Chapter IV


  Children should have the best of their Mothers.—Suppose that a mother may offend her child, how is it possible that she should despise him? “Despise: to have a low opinion of, to undervalue”—thus the dictionary; and, as a matter of fact, however much we may delight in them, we grown-up people have far too low an opinion of children. If the mother did not undervalue her child, would she leave him to the
society of an ignorant nursemaid during the early years when his whole nature is, like the photographer’s sensitive plate, receiving momently indelible impressions? Not but that his nurse is good for the child. Very likely it would not answer for educated people to have their children always about them. The constant society of his parents might be too stimulating for the child; and frequent change of thought, and the society of other people, make the mother all the fresher for her children. But they should have the best of their mother, her freshest, brightest hours; while, at the same time, she is careful to choose her nurses wisely, train them carefully, and keep a vigilant eye upon all that goes on in the nursery.

          ‘Nurse.’—Mere coarseness and rudeness in his nurse does the tender child lasting harm. Many a child leaves the nursery with his moral sense blunted, and with an alienation from his heavenly Father set up which may last his lifetime. For the child’s moral sense is exceedingly quick; he is all eyes and ears for the slightest act or word of unfairness, deception, shiftiness. His nurse says, “If you’ll be a good boy, I won’t tell”; and the child learns that things may be concealed from his mother, who should be to him as God, knowing all his good and evil. And it is not as if the child noted the slips of his elders with aversion. He knows better, it is true, but then he does not trust his own intuitions; he shapes his life on any pattern set before him, and with the fatal taint of human nature upon him he is more ready to imitate a bad pattern than a good. Give him a nurse who is coarse, violent, and tricky, and before the child is able to speak plainly he will have caught these dispositions.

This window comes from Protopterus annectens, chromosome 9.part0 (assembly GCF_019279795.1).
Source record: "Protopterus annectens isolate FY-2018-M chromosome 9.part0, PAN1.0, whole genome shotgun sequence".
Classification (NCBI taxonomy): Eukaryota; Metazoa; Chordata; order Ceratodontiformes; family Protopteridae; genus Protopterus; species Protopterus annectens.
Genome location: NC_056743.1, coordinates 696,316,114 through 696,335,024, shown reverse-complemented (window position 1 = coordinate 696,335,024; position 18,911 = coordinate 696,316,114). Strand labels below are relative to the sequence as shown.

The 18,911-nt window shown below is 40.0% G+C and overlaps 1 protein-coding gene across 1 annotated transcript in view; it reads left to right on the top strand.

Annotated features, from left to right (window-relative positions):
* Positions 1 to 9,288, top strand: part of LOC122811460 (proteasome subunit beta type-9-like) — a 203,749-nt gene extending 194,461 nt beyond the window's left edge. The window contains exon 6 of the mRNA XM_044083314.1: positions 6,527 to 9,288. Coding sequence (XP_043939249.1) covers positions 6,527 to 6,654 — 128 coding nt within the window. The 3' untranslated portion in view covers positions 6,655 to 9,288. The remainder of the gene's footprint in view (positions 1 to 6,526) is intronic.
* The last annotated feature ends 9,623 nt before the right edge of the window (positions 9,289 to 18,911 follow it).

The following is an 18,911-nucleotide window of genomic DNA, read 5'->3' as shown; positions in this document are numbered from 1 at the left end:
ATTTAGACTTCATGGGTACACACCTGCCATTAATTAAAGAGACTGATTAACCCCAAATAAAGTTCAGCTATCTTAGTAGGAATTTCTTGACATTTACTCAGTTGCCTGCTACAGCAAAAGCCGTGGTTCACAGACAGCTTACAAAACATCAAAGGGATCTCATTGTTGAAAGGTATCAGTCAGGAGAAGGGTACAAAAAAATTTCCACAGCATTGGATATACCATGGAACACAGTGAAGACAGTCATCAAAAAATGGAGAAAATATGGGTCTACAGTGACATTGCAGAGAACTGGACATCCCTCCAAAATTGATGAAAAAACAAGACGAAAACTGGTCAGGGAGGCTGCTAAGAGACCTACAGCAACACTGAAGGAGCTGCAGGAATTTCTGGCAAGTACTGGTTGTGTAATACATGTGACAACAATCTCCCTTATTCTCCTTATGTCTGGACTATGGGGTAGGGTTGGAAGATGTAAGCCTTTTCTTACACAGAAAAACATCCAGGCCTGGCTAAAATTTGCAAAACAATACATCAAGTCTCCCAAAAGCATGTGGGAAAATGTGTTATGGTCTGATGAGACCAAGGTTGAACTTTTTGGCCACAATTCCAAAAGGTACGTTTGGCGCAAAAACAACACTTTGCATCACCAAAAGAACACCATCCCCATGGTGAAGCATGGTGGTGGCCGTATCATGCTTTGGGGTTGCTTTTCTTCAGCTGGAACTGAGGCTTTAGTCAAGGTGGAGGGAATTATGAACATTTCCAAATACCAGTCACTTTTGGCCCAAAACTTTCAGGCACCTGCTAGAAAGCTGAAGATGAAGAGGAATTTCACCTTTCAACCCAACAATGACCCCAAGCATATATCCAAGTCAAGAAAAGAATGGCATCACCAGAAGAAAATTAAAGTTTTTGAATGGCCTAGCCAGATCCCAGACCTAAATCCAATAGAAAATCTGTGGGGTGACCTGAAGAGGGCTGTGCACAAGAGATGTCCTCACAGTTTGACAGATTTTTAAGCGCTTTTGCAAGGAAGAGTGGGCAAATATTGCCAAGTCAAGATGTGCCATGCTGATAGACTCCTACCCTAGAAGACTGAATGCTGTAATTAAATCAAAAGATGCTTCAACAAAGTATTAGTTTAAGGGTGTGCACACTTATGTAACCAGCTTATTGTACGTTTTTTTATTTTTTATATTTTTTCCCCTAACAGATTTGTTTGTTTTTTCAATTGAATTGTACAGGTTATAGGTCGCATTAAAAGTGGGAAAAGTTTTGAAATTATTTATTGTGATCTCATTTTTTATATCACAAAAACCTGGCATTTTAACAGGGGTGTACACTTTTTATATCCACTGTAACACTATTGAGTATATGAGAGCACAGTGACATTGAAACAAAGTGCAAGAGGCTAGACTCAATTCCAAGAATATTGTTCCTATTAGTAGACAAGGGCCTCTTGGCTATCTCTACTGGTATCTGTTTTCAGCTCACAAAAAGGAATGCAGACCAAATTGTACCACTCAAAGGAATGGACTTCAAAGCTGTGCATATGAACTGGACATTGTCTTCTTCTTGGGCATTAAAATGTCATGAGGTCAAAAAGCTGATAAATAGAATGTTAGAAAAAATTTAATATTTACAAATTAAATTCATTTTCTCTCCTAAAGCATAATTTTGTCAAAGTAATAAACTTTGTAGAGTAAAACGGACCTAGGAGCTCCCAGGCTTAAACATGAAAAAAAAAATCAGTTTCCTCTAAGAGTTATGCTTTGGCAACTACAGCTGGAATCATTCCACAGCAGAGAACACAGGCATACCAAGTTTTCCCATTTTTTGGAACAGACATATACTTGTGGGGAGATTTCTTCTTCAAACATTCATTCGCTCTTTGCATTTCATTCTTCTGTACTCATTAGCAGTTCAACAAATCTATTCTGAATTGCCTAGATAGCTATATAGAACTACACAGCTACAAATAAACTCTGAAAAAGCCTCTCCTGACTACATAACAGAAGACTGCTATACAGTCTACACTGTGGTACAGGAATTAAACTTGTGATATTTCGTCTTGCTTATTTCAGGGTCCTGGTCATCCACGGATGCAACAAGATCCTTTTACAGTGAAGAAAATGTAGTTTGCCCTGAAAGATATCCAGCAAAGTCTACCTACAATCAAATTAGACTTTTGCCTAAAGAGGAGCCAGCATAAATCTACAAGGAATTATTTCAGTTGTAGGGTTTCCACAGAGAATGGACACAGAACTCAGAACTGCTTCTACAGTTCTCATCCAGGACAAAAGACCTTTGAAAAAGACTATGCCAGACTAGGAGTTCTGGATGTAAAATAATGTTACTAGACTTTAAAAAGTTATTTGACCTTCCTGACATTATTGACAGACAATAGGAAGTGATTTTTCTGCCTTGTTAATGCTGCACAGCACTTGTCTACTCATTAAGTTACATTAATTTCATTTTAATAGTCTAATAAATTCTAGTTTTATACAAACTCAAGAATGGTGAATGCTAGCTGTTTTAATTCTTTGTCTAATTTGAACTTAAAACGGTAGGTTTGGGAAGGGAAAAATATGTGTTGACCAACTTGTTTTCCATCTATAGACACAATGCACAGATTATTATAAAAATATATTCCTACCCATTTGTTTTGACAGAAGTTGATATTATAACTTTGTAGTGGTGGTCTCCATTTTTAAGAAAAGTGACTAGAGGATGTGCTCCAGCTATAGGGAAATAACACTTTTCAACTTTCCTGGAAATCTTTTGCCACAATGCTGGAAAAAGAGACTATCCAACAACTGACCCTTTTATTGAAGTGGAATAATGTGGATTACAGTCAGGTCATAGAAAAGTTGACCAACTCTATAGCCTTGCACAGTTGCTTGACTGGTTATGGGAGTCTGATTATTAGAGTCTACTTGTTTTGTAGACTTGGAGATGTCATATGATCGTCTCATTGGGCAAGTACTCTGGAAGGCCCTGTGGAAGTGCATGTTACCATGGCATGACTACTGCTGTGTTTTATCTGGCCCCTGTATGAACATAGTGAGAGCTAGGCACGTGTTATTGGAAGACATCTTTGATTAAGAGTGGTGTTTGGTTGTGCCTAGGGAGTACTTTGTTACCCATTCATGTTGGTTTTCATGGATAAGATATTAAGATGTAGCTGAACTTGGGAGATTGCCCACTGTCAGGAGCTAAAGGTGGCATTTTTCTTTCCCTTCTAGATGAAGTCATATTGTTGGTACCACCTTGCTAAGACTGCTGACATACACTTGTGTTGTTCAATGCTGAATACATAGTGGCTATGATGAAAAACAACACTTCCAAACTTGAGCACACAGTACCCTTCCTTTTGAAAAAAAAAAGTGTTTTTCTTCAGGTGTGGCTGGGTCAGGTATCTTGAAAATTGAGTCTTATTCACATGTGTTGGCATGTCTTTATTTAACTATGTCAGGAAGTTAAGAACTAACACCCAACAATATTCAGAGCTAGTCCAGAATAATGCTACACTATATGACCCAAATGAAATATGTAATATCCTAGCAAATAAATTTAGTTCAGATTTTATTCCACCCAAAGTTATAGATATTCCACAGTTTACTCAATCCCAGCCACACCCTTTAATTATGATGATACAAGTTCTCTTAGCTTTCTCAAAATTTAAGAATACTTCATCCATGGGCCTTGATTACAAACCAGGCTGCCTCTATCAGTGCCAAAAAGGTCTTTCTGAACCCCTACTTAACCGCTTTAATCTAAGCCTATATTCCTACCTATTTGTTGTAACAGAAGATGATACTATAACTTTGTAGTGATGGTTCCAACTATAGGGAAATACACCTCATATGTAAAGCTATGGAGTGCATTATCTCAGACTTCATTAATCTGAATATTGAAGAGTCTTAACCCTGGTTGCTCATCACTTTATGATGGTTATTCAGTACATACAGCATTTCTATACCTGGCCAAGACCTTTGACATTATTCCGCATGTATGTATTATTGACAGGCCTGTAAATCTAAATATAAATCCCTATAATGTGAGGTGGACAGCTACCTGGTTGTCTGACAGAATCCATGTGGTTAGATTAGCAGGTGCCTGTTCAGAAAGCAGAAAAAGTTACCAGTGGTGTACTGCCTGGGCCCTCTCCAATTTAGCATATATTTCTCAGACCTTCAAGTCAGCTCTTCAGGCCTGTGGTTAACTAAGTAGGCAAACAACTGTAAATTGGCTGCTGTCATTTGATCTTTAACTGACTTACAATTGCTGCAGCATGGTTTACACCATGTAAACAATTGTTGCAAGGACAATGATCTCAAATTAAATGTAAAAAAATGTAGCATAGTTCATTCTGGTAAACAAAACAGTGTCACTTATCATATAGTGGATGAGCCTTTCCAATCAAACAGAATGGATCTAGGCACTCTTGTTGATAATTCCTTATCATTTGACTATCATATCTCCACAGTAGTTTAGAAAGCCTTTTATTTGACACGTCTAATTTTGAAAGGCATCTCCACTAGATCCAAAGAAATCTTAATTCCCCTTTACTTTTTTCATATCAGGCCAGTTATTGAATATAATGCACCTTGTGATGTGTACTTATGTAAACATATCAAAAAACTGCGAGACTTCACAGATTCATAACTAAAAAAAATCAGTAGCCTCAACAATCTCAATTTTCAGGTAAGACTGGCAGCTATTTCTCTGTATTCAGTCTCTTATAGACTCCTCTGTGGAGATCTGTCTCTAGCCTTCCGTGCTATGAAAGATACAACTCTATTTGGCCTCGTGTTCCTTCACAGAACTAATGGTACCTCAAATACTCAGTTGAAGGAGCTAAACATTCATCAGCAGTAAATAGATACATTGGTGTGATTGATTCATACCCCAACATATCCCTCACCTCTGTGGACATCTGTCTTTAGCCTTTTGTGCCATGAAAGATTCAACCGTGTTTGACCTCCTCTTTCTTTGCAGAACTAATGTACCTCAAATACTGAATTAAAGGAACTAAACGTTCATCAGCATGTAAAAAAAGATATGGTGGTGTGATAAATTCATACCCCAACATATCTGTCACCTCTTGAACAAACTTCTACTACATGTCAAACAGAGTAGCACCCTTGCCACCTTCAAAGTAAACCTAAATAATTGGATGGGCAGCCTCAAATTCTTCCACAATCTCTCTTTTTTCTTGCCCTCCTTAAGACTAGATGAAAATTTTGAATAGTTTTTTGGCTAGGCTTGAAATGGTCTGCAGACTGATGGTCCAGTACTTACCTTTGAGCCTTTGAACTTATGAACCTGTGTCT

Children’s Faults are Serious.—One of many ways in which parents are apt to have too low an opinion of their children is in the matter of their faults. A little child shows some ugly trait—he is greedy, and gobbles up his sister’s share of goodies as well as his own; he is vindictive, ready to bite or fight the hand that offends him; he tells a lie;—no, he did not touch the sugar-bowl or the jam-pot. The mother puts off the evil day: she knows she must sometime reckon with the child for those offences, but in the meantime she says, “Oh, it does not matter this time; he is very little, and will know better by-and-by.” To put the thing on no higher grounds, what happy days for herself and her children would the mother secure if she would keep watch at the place of the letting out of waters! If the mother settle it in her own mind that the child never does wrong without being aware of his wrong-doing, she will see that he is not too young to have his fault corrected or prevented. Deal with a child on his first offence, and a grieved look is enough to convict the little transgressor; but let him go on until a habit of wrong-doing is formed, and the cure is a slow one; then the mother has no chance until she has formed in him a contrary habit of well-doing. To laugh at ugly tempers and let them pass because the child is small, is to sow the wind.

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